The Storm’s Aftermath

With more than 200,000 people already evacuating the coast of North Carolina, ahead of Hurricane Irene, we want to prepare our readers for what to do after a storm has made landfall.

Recovering from a disaster can be a trying and gradual process. Being prepared for a potential disaster will help your home, family and community get back to normal easier and faster.

First, be aware of health issues. Check for injuries and seek medical assistance if need be. Watch out for exhaustion and be sure to drink plenty of clean water and wash your hands thoroughly.

Second, know that your community may have been physically damaged by the storm. Watch for washed-out and flooded roads and hazardous and unsafe buildings, contaminated water, gas leaks, broken glass and damaged wiring, among other hazards. Contact your local officials to report any of these issues.

Do not enter your home or other building if the facility is flooded, if there is a smell of gas or if it has been damaged by fire.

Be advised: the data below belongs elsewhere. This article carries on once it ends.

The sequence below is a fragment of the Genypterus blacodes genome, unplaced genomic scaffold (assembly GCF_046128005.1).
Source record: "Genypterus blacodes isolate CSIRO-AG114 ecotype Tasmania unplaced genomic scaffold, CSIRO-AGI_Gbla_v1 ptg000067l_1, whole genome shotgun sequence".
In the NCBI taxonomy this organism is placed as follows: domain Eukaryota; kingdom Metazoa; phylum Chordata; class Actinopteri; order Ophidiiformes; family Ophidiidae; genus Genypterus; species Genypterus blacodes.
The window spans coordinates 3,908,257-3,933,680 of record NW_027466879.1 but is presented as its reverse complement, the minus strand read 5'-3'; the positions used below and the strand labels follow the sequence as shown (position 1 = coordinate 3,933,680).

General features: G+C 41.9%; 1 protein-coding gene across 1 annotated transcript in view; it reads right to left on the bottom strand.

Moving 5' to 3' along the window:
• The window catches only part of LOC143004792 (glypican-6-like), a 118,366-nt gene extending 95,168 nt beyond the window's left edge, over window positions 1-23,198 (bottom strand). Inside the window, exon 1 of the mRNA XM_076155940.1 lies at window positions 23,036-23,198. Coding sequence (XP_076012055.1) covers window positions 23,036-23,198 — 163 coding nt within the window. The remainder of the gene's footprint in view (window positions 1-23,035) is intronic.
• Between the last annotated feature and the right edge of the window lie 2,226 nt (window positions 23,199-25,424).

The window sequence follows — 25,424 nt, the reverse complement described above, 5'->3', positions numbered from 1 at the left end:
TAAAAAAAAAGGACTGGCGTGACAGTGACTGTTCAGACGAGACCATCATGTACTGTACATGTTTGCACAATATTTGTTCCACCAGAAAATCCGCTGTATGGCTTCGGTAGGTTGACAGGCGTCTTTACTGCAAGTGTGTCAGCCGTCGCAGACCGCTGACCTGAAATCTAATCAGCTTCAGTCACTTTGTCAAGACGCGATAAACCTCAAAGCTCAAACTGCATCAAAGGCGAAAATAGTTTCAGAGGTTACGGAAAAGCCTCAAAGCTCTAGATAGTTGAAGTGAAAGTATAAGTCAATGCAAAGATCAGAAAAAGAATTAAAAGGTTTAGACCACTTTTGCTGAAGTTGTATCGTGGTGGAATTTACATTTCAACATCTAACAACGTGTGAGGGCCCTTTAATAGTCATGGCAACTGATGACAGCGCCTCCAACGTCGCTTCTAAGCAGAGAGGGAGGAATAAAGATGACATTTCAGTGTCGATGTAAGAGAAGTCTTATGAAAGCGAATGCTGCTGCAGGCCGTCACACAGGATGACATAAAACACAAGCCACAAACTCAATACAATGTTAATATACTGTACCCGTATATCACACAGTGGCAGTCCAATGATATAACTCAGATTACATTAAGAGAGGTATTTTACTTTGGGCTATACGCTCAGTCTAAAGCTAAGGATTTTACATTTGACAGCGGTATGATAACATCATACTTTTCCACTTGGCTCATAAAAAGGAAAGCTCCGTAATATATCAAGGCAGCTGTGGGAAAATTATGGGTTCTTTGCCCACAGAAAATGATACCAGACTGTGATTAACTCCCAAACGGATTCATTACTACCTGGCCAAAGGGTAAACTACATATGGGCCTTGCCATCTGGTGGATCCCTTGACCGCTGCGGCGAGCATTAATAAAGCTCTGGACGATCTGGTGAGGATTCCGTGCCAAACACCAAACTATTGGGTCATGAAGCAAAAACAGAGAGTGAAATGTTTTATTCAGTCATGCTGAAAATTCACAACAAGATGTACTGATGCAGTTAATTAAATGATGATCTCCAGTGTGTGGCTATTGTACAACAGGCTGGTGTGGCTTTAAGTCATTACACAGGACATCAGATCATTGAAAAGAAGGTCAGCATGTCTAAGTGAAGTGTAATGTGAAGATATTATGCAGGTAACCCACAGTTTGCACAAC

Do not approach any animals. Call your local animal shelter to report the animal. Seek medical assistance if an animal bites you.

Also, be aware of any mental anguish you or a family member might be experiencing. Some signs of disaster-related stress are difficulty sleeping, depression or sadness, feelings of hopelessness, mood swings, poor work performance and disorientation or confusion.

If you or anyone you know experience any of these symptoms, talk to a trusted individual about your feelings, seek professional help from a counselor, spend time with family or friends, strive to maintain your normal routines or join a support group.

Thank you, CharlesFred, for the rainbow photo.